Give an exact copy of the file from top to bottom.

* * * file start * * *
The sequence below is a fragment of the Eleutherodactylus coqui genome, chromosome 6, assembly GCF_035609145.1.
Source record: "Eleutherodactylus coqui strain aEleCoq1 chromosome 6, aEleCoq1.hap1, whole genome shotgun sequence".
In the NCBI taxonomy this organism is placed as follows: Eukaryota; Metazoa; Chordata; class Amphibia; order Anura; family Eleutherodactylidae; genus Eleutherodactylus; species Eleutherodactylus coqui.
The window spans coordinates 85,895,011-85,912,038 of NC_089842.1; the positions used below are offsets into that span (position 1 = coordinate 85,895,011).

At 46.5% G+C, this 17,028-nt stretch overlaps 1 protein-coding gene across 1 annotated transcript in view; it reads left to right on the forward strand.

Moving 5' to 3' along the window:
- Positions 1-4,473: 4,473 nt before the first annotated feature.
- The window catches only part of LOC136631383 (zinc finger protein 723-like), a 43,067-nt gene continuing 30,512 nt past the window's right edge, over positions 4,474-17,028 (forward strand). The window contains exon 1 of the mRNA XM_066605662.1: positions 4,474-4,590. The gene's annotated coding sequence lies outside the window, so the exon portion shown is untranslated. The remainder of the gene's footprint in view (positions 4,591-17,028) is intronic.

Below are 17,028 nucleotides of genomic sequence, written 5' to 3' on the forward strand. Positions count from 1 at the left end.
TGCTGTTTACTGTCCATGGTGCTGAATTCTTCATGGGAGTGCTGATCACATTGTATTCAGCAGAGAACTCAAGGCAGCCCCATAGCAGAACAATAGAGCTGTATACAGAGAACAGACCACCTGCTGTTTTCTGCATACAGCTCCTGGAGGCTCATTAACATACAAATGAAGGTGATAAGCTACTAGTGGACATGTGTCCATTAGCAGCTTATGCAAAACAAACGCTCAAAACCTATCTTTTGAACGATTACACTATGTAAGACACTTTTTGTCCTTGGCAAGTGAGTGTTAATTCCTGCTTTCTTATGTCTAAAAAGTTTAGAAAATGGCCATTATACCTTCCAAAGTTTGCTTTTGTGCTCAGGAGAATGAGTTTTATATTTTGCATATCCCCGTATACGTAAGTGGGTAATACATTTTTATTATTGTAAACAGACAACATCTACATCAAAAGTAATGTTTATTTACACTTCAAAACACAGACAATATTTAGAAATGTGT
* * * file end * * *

The sequence below is a fragment of the Eleutherodactylus coqui genome, chromosome 6, assembly GCF_035609145.1.
Source record: "Eleutherodactylus coqui strain aEleCoq1 chromosome 6, aEleCoq1.hap1, whole genome shotgun sequence".
In the NCBI taxonomy this organism is placed as follows: Eukaryota; Metazoa; Chordata; class Amphibia; order Anura; family Eleutherodactylidae; genus Eleutherodactylus; species Eleutherodactylus coqui.
The window spans coordinates 85,895,011-85,912,038 of NC_089842.1; the positions used below are offsets into that span (position 1 = coordinate 85,895,011).

At 46.5% G+C, this 17,028-nt stretch overlaps 1 protein-coding gene across 1 annotated transcript in view; it reads left to right on the forward strand.

Moving 5' to 3' along the window:
- Positions 1-4,473: 4,473 nt before the first annotated feature.
- The window catches only part of LOC136631383 (zinc finger protein 723-like), a 43,067-nt gene continuing 30,512 nt past the window's right edge, over positions 4,474-17,028 (forward strand). The window contains exon 1 of the mRNA XM_066605662.1: positions 4,474-4,590. The gene's annotated coding sequence lies outside the window, so the exon portion shown is untranslated. The remainder of the gene's footprint in view (positions 4,591-17,028) is intronic.

Below are 17,028 nucleotides of genomic sequence, written 5' to 3' on the forward strand. Positions count from 1 at the left end.
TGCTGTTTACTGTCCATGGTGCTGAATTCTTCATGGGAGTGCTGATCACATTGTATTCAGCAGAGAACTCAAGGCAGCCCCATAGCAGAACAATAGAGCTGTATACAGAGAACAGACCACCTGCTGTTTTCTGCATACAGCTCCTGGAGGCTCATTAACATACAAATGAAGGTGATAAGCTACTAGTGGACATGTGTCCATTAGCAGCTTATGCAAAACAAACGCTCAAAACCTATCTTTTGAACGATTACACTATGTAAGACACTTTTTGTCCTTGGCAAGTGAGTGTTAATTCCTGCTTTCTTATGTCTAAAAAGTTTAGAAAATGGCCATTATACCTTCCAAAGTTTGCTTTTGTGCTCAGGAGAATGAGTTTTATATTTTGCATATCCCCGTATACGTAAGTGGGTAATACATTTTTATTATTGTAAACAGACAACATCTACATCAAAAGTAATGTTTATTTACACTTCAAAACACAGACAATATTTAGAAATGTGT